With the world becoming more hyperconnected following the mainstream adoption of the online ecosystem, more brands are struggling than ever before to connect with their customers. Changing economic conditions, a shifting consumer perspective and evolving technology have driven a wedge between brands and their target audience.
The multi-facet and blossoming digital landscape has allowed businesses and brands to have a plethora of information and consumer data at their disposal, allowing them to create more personalized online experiences and cater to a digitally-centric marketplace.
However, at the same time these technologies have brought more attention to the importance of customer preference, the same systems have simultaneously created a disconnect among brands and consumers.
The path to disconnection
The strategies that once helped marketers reach their audience are no longer working as effectively as they once did. Nearly 30% of marketers experience average-to-no returns on their online and digital marketing investments.
Even with seemingly limitless access to consumer information, different research shows that 68.6% of businesses have little understanding of how their customers think and how to cater to these evolving needs.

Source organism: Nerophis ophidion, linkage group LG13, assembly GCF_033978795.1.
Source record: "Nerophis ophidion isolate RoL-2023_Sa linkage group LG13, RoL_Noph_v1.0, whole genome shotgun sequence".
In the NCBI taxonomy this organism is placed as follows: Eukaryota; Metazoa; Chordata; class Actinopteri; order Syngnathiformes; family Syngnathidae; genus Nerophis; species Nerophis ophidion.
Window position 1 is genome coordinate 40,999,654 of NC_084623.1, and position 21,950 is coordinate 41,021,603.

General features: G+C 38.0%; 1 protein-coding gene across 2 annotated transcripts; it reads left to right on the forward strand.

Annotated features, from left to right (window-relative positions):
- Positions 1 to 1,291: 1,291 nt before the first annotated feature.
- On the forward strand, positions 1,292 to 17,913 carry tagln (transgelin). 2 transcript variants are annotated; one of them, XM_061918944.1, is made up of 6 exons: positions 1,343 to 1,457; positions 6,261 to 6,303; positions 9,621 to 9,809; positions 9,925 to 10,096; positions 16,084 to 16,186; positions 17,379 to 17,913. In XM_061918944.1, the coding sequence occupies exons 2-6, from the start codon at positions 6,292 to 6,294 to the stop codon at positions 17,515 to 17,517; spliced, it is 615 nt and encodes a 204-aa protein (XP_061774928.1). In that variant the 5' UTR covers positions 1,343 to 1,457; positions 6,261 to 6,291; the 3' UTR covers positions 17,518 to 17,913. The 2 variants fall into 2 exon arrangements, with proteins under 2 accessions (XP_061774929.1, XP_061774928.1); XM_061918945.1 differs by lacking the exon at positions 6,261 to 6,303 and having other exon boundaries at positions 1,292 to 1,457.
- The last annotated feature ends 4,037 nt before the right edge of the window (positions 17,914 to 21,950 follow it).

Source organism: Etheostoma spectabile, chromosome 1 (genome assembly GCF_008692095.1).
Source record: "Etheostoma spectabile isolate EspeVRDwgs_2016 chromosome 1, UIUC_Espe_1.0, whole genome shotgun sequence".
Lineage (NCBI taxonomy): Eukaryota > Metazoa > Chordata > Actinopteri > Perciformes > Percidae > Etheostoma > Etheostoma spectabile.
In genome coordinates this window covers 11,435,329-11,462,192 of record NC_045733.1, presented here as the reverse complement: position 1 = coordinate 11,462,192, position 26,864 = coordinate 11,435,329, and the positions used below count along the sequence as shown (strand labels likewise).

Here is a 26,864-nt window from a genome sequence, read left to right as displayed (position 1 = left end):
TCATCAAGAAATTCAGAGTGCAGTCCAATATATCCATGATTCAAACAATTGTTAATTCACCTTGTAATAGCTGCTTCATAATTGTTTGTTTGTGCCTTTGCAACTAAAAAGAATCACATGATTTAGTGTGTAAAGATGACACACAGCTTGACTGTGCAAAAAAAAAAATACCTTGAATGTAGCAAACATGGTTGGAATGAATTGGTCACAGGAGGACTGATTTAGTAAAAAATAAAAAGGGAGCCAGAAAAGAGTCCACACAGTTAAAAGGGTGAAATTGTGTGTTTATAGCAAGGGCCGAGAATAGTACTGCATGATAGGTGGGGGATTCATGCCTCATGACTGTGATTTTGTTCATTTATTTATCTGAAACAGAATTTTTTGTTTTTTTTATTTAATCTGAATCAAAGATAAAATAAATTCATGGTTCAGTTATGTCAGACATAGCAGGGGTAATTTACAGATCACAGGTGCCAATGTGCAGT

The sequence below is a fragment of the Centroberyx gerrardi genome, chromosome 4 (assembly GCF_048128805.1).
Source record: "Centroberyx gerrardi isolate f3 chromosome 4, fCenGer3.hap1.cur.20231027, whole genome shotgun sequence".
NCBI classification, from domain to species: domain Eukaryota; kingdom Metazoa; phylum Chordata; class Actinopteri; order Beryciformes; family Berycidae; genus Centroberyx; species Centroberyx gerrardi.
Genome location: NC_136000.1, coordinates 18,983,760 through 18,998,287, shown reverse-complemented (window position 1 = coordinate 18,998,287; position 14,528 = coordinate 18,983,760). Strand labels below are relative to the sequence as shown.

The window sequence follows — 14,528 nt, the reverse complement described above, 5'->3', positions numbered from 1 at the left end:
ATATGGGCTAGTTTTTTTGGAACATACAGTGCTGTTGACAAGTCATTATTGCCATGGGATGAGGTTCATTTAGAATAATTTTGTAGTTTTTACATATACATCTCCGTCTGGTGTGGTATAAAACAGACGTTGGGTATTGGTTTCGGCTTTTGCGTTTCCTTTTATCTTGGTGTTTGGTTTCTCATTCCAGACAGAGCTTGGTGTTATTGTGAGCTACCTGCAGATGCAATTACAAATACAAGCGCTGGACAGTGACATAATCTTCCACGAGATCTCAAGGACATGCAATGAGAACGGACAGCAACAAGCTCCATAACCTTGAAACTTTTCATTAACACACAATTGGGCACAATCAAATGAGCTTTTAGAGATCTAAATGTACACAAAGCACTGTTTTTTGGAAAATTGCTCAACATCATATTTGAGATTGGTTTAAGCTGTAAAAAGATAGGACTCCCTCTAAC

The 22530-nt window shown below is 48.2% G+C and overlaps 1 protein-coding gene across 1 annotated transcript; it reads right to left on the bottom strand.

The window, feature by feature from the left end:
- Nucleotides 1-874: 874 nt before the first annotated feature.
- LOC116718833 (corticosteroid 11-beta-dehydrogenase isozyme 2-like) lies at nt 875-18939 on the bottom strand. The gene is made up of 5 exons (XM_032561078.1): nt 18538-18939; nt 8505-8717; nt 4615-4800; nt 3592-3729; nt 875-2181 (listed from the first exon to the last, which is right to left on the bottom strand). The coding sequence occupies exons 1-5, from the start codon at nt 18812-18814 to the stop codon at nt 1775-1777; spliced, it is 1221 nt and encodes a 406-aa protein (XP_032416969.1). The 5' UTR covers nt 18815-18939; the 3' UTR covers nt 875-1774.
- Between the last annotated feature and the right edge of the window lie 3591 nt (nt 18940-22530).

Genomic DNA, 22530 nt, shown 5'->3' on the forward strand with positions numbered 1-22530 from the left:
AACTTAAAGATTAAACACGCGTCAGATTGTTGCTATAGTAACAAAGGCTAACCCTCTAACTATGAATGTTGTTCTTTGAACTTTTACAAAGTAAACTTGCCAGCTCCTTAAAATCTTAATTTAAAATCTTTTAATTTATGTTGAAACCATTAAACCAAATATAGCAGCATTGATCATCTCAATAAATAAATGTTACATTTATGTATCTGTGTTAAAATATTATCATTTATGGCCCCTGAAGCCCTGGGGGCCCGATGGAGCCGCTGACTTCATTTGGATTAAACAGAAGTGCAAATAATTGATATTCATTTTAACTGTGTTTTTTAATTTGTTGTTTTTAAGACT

Although technology is at the crux of the disconnection crisis, other leading factors, including hybrid and remote working models, have also led to greater feelings of less engagement among teams and customers.
In a 2022 State of Remote Work Report, nearly 52% of employees that started working remotely due to the pandemic are feeling less connected with their coworkers. Efforts to get employees back into the office during recent years have been met with hostility, as the majority of workers now favor increased autonomy and flexibility in their day-to-day work lives.
The disconnection between brands and customers, as well as brands and technology, have fueled stagnant growth for online representation — shrinking the bottom line performance of businesses.
While multiple other challenges can present themselves to business owners and entrepreneurs, reconnecting with customers in a digitally-centered world has posed far greater problems than many would have imagined.
Reuniting the brand and the consumer
Managing several customer retention strategies over different platforms requires not only the know-how on how to manage all of these systems but also requires a large team of clued-up professionals that know how to efficiently execute these strategies without fail.